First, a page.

"The previous Liberal government strengthened our partnership with China through numerous personal meetings and high level delegations," said Mr. Wilfert. "We formed the Canada-China Joint Committee on Human Rights (CCJCR) as a forum for promoting Canada's commitment to human rights in China and later the Canada-China Strategic Working Group (CCSWG) to further trade and diplomatic cooperation between our two countries.

"It is unfortunate that Prime Minister Harper has cancelled the successful Team Canada Trade missions to China, failed to engage in the previously annual meetings of the CCJCR since coming to power two years ago and backed away from the CCSWG."

Mr. Rae explained that both Canadians and Chinese are paying the price for the Conservative government's incompetence on the China file.

"Whether it is the Conservative government's inability the negotiate an agreement to allow Chinese tour groups to come to Canada or the erosion of Canada's traditional active and constructive role in working with the Chinese government to expand their adoption of human rights, the Conservative government's mishandling of this relationship is tragic,"
said Mr. Rae. "The Harper government's lack of nuance in its approach to China is dangerous and diminishes Canada's ability to deal with important issues like trade and international human rights."



Liberal Party of Canada Press Office Elizabeth Whiting

Office of Hon. Bryon Wilfert

My Comment: I am unclear of the basis for the Ambassador's statement about "
the Chinese people's deteriorating opinion of Canada", but I agree with him emphatically that ""we may not see eye to eye but we can make tremendous progress by both respecting each other."

Friday, January 11, 2008

Comment on Mr. Emerson's Speech to the Canada-China Business Council

This morning the Globe and Mail has an article by about the speech by David Emerson, Canadian Minister of International Trade to the Canada-China Trade Council on January 10. It is entitled: "Emerson opts not to 'lecture' on rights to Chinese." "The Globe's Beijing correspondent, Geoff York, writes: "A year after pledging to carry "Canadian values" to China, a senior federal cabinet minister says he omitted any mention of human rights from his latest speech in Beijing because he didn't want to 'lecture' his audience" (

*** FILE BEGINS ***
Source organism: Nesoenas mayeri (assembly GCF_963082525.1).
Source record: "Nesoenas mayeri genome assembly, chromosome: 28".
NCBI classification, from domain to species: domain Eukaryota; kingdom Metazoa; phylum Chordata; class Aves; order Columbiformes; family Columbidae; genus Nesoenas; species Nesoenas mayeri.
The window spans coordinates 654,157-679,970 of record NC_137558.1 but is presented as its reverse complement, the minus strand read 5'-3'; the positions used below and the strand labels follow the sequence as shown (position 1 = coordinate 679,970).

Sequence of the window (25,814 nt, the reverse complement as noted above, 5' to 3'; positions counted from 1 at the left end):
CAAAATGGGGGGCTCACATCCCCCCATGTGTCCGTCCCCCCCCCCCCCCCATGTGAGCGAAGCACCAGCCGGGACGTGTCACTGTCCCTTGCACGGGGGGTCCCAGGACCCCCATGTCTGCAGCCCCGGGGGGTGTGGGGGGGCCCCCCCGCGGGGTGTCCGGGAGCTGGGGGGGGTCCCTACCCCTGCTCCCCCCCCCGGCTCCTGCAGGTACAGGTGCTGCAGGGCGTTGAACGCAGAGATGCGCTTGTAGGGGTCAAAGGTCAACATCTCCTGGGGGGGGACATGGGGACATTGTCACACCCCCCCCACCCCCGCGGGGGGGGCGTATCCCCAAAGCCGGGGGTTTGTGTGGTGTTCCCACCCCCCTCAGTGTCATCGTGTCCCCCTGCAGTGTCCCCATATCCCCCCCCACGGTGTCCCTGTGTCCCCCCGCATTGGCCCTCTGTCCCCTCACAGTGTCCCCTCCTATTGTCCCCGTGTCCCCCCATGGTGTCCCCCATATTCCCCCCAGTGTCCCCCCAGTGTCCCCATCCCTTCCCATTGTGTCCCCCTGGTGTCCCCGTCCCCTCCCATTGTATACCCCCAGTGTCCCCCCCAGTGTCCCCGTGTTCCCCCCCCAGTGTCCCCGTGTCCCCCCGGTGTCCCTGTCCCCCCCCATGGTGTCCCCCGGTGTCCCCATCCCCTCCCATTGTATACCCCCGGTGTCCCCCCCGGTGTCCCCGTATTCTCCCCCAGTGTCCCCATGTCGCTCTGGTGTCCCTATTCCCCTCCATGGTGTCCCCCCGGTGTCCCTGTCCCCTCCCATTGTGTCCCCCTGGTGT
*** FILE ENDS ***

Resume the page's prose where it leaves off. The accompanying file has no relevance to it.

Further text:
It will be interesting to see if this return to "quiet diplomacy" with China on human rights is rewarded by granting Canada "Approved Destination Status" which would allow Chinese tourists to visit Canada, or by the release of Huseyin Celil.

Tuesday, January 01, 2008

Lack of Explanation for Why the Latest Issue of Newsweek Is Barred from Distribution in China

Jonathan Ansfield writes:

The year-end edition of Newsweek, a China cover entitled "China Now", includes a Fareed Zakaria think piece on the "superpower's" fragile side, excerpts from The China Diary of George H.W. Bush, and a personal history by Beijing bureau chief Melinda Liu spanning her three decades covering the country. In the international edition, there's also a short profile positing what (if anything) the liberal legacy of Party elder Xi Zhongxun might or might not say about his son Xi Jinping, now China's presumptive leader-in-waiting.

Something inside the magazine - it's not clear what - has offended Beijing. The China National Publications Import & Export Corporation (CNPIEC), which normally distributes the international edition to authorized newsstands catering to foreigners - five-star hotels, Friendship stores - has not released the current issue for sale. Copies of the magazine did reach subscribers. But due to its "sensitive contents" CNPIEC held up the rest on orders from the General Administration of Press and Publication (GAPP), according to what a member of the sales and marketing department at CNPIEC told a program director at CCTV, who tipped off this reporter.


It's not uncommon, of course, for official gatekeepers of imported titles to shut out individual issues over an off-putting piece. When this reporter contacted the CNPIEC sales department (6506-1315) to try to confirm the director's info, the woman who answered was gruff and felt no need to elaborate. "If it's not there, it's not there," she said. "I have no explanation to offer you." She questioned whether the contents of the magazine could be read on the Web in China. As usual, they could. "Well, if it's on the Web, isn't that good enough'" Click.

Full text of this article available at:

Comment by me: What I find interesting is not so much the banning of a western news magazine. This is nothing unusual in China. But I do find the embarrassed response of the censor when asked for clarification intriguing. In the past one typically got a vigorously defiant answer denouncing hostile Western forces promulgating "anti-China" (fan hua) "slander." Seems that the Newsweek issue has been banned for revealing some truth or other that the authorities find too threatening to ignore, but which they dare not denounce explicitly. The régime's new attitude of defensiveness in the face of criticism indicates internal weakness. This is worrying and could be a harbinger of bad times ahead.
I seem to be picking up on something of a pattern here.